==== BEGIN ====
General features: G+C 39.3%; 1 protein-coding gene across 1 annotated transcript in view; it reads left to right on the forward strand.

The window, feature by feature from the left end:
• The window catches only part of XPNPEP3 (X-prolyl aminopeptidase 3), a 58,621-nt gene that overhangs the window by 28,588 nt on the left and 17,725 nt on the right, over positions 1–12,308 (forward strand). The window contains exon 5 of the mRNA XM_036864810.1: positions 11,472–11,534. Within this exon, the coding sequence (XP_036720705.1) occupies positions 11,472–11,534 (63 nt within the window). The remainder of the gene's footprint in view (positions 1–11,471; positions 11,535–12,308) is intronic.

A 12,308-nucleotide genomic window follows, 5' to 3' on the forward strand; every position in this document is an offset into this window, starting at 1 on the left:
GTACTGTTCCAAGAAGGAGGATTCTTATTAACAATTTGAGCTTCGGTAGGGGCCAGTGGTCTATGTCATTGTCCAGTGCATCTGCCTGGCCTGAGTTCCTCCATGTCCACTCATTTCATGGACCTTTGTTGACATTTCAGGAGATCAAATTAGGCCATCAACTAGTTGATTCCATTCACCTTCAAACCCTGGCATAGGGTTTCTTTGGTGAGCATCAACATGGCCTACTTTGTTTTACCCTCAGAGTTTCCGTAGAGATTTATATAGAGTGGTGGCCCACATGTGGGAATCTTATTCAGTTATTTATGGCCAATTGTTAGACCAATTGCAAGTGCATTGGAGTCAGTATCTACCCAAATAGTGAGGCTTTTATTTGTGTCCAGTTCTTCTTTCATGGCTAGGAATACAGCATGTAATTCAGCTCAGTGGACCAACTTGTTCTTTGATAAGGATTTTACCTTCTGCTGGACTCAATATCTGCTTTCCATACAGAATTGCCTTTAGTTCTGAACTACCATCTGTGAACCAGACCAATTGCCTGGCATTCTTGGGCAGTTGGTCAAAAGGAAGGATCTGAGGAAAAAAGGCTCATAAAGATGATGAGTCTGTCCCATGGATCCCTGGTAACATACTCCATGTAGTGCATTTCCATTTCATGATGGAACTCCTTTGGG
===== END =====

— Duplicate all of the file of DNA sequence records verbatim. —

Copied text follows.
General features: G+C 39.3%; 1 protein-coding gene across 1 annotated transcript in view; it reads left to right on the forward strand.

The window, feature by feature from the left end:
• The window catches only part of XPNPEP3 (X-prolyl aminopeptidase 3), a 58,621-nt gene that overhangs the window by 28,588 nt on the left and 17,725 nt on the right, over positions 1–12,308 (forward strand). The window contains exon 5 of the mRNA XM_036864810.1: positions 11,472–11,534. Within this exon, the coding sequence (XP_036720705.1) occupies positions 11,472–11,534 (63 nt within the window). The remainder of the gene's footprint in view (positions 1–11,471; positions 11,535–12,308) is intronic.

A 12,308-nucleotide genomic window follows, 5' to 3' on the forward strand; every position in this document is an offset into this window, starting at 1 on the left:
GTACTGTTCCAAGAAGGAGGATTCTTATTAACAATTTGAGCTTCGGTAGGGGCCAGTGGTCTATGTCATTGTCCAGTGCATCTGCCTGGCCTGAGTTCCTCCATGTCCACTCATTTCATGGACCTTTGTTGACATTTCAGGAGATCAAATTAGGCCATCAACTAGTTGATTCCATTCACCTTCAAACCCTGGCATAGGGTTTCTTTGGTGAGCATCAACATGGCCTACTTTGTTTTACCCTCAGAGTTTCCGTAGAGATTTATATAGAGTGGTGGCCCACATGTGGGAATCTTATTCAGTTATTTATGGCCAATTGTTAGACCAATTGCAAGTGCATTGGAGTCAGTATCTACCCAAATAGTGAGGCTTTTATTTGTGTCCAGTTCTTCTTTCATGGCTAGGAATACAGCATGTAATTCAGCTCAGTGGACCAACTTGTTCTTTGATAAGGATTTTACCTTCTGCTGGACTCAATATCTGCTTTCCATACAGAATTGCCTTTAGTTCTGAACTACCATCTGTGAACCAGACCAATTGCCTGGCATTCTTGGGCAGTTGGTCAAAAGGAAGGATCTGAGGAAAAAAGGCTCATAAAGATGATGAGTCTGTCCCATGGATCCCTGGTAACATACTCCATGTAGTGCATTTCCATTTCATGATGGAACTCCTTTGGG